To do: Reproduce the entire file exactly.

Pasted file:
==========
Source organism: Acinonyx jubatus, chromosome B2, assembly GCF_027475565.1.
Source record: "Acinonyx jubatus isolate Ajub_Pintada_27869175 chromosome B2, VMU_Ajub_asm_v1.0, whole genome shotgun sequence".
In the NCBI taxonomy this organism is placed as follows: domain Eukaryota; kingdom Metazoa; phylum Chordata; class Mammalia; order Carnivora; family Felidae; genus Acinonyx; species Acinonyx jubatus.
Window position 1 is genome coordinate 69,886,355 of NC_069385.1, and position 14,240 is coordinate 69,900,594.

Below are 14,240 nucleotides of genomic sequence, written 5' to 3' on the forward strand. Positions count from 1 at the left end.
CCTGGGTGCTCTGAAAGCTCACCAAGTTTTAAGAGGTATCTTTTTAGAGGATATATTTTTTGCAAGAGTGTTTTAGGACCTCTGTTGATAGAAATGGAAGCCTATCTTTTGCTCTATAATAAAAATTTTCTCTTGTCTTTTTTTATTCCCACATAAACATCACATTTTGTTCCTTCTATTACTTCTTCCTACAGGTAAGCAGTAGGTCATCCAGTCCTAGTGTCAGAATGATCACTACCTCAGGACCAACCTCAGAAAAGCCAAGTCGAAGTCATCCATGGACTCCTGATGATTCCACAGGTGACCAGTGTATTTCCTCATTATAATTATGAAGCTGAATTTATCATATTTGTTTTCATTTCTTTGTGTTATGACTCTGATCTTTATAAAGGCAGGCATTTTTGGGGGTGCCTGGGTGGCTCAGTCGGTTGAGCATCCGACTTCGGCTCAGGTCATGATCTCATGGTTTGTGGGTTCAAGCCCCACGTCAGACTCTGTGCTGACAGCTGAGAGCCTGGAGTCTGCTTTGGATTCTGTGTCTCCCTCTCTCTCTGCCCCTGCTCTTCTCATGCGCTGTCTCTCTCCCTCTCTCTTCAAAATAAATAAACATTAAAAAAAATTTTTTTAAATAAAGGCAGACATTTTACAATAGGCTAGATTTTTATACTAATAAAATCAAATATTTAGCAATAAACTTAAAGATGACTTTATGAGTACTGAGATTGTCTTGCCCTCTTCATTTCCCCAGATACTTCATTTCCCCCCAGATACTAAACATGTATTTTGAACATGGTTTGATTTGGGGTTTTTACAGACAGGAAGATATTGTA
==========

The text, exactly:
Source organism: Acinonyx jubatus, chromosome B2, assembly GCF_027475565.1.
Source record: "Acinonyx jubatus isolate Ajub_Pintada_27869175 chromosome B2, VMU_Ajub_asm_v1.0, whole genome shotgun sequence".
In the NCBI taxonomy this organism is placed as follows: domain Eukaryota; kingdom Metazoa; phylum Chordata; class Mammalia; order Carnivora; family Felidae; genus Acinonyx; species Acinonyx jubatus.
Window position 1 is genome coordinate 69,886,355 of NC_069385.1, and position 14,240 is coordinate 69,900,594.

Below are 14,240 nucleotides of genomic sequence, written 5' to 3' on the forward strand. Positions count from 1 at the left end.
CCTGGGTGCTCTGAAAGCTCACCAAGTTTTAAGAGGTATCTTTTTAGAGGATATATTTTTTGCAAGAGTGTTTTAGGACCTCTGTTGATAGAAATGGAAGCCTATCTTTTGCTCTATAATAAAAATTTTCTCTTGTCTTTTTTTATTCCCACATAAACATCACATTTTGTTCCTTCTATTACTTCTTCCTACAGGTAAGCAGTAGGTCATCCAGTCCTAGTGTCAGAATGATCACTACCTCAGGACCAACCTCAGAAAAGCCAAGTCGAAGTCATCCATGGACTCCTGATGATTCCACAGGTGACCAGTGTATTTCCTCATTATAATTATGAAGCTGAATTTATCATATTTGTTTTCATTTCTTTGTGTTATGACTCTGATCTTTATAAAGGCAGGCATTTTTGGGGGTGCCTGGGTGGCTCAGTCGGTTGAGCATCCGACTTCGGCTCAGGTCATGATCTCATGGTTTGTGGGTTCAAGCCCCACGTCAGACTCTGTGCTGACAGCTGAGAGCCTGGAGTCTGCTTTGGATTCTGTGTCTCCCTCTCTCTCTGCCCCTGCTCTTCTCATGCGCTGTCTCTCTCCCTCTCTCTTCAAAATAAATAAACATTAAAAAAAATTTTTTTAAATAAAGGCAGACATTTTACAATAGGCTAGATTTTTATACTAATAAAATCAAATATTTAGCAATAAACTTAAAGATGACTTTATGAGTACTGAGATTGTCTTGCCCTCTTCATTTCCCCAGATACTTCATTTCCCCCCAGATACTAAACATGTATTTTGAACATGGTTTGATTTGGGGTTTTTACAGACAGGAAGATATTGTA